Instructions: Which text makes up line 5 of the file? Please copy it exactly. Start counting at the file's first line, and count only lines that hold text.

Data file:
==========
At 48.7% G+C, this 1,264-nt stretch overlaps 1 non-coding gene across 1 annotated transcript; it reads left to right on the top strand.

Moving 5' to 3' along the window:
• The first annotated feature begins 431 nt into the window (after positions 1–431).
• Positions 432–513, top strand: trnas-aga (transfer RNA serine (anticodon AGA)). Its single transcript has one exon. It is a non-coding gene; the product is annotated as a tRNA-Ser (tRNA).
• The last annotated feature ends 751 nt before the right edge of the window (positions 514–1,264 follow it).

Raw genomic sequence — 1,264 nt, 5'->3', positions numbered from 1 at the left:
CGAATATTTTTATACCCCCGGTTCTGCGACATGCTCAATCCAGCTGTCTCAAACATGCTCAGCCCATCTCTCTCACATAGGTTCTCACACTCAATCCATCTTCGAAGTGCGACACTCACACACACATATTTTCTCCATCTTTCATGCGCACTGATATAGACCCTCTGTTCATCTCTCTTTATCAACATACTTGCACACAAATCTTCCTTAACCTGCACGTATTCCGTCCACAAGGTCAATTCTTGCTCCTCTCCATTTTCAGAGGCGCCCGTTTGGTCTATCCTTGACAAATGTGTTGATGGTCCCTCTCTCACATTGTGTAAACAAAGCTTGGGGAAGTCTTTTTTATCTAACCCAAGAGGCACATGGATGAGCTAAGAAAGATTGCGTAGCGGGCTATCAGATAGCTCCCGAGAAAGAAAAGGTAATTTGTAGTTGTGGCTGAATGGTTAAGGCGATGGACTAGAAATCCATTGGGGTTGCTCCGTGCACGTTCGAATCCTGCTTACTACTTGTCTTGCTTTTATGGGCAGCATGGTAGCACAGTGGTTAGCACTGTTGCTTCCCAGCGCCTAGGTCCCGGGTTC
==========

• The last annotated feature ends 751 nt before the right edge of the window (positions 514–1,264 follow it).